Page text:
by Anh H. Nguyen
There is hardly a more stressful time to be retail owners right now. Everyday brings a mixture of uncertainty and anxiety. As citizens living in the midst of a pandemic, you worry about the welfare of your family, your friends, and the society as a whole. As business owners, you care about the prosperity of your companies and the people in your employ. And with almost every kind of establishment closing down and residents cooped up in their own homes, there is no outlet for de-stressing, no temporary distraction.
Palexy's goal has always been consistent: to provide value for our customers in the retail market. From the beginning, we have worked closely together in a symbiotic alliance. As such, your success is our success, your pain is our pain. In the face of unprecedented challenges, there are a few things we would like to suggest so as to make this storm easier to weather.
1. Keep calm:
Hope is a precious commodity right now. But no matter how bad the current situation seems to be, there is always light at the end of the tunnel. No pandemic in the history of the world has lasted forever. And when the situation is stable, panic will subside, and the market will spring back as a matter of course. Whenever you feel despondent about the future of your business, please bear in mind that this is merely a setback. A better use of your time and energy would be to make plans for long-term growth. See Preparing for the aftermath of Coronavirus: plans of action for retailers.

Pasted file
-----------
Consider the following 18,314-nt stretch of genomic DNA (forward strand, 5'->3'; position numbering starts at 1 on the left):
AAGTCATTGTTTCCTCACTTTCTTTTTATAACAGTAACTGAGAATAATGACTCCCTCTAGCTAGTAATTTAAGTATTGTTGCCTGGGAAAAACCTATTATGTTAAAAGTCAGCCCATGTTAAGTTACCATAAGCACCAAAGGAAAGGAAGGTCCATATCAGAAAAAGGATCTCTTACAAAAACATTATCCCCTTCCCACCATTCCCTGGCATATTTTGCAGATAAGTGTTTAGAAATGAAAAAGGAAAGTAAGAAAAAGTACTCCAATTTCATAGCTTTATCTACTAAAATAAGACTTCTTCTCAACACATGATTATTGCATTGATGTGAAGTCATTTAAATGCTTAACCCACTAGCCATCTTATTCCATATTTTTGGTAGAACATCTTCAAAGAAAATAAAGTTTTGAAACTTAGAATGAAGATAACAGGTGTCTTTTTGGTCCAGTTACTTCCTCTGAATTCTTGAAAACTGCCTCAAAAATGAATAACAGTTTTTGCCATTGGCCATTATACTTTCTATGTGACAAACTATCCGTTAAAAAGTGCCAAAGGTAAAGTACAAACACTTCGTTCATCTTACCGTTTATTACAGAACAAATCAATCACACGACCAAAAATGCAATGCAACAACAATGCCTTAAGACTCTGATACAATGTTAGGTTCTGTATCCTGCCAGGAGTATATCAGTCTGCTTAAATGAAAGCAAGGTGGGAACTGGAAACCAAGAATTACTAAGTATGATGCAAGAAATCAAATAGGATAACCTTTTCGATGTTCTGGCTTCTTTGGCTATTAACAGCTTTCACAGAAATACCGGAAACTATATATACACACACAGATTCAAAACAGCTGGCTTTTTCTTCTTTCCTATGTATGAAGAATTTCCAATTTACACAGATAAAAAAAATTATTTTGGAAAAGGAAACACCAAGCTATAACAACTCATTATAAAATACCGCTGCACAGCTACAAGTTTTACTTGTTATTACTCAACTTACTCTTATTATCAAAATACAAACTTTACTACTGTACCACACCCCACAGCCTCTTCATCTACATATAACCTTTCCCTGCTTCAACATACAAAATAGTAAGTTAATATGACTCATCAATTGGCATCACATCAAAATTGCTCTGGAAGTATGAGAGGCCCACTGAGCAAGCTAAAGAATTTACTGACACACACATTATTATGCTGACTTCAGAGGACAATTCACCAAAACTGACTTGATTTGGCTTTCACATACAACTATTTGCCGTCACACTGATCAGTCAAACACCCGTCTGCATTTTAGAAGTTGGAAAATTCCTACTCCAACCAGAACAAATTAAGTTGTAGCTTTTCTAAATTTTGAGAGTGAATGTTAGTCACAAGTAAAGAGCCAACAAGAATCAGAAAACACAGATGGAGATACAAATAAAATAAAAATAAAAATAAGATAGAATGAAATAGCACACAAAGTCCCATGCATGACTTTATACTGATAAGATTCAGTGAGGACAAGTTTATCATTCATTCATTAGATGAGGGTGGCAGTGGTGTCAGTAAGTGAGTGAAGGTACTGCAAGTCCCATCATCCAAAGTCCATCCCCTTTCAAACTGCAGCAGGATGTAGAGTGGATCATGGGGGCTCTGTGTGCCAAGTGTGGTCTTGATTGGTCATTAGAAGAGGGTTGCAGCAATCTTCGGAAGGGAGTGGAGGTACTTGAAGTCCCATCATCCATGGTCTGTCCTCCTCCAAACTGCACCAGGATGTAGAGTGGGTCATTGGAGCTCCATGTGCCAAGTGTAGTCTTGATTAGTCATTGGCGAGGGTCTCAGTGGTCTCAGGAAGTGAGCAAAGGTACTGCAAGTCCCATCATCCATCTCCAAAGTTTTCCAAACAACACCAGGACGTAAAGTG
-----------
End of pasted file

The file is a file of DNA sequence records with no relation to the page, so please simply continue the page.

2. Take care of your employees:
Although they are the backbone of retail business, good retail workers are hard to find but often under-appreciated at the best of times. Now, just like the owners, they are dealing with multiple hassles: pressure from work, potential loss of income, childcare arrangement, shortage of goods, fear of contracting diseases,... It is more important now than ever to establish an open channel of communication with your employees. Set up safety measures so that they could go to work without fear, listen to their concerns, and give praises when appropriate. The staff's positive state of mind helps raise their productiveness - which could mean the difference between staying afloat and failure for your business.
3. Take a look at staff-rescheduling:
During lean times, normal rules fly out of the window. It is imperative to cut costs without compromising services. There are several methods to mix up staffing to reduce business expenses: using Palexy's Traffic Day Map to flexibly allocate staff at different stores at different hours, rotating high-performing employees between stores that need attention, utilizing part-time workers, etc.,... For more use cases of staff-based approach using AI, see https://www.palexy.com/post/the-apocalypse-of-physical-retail-solutions-part-2.
Example of a traffic chart retailers could rely on for staffing purpose.
4. Getting to really know your customers: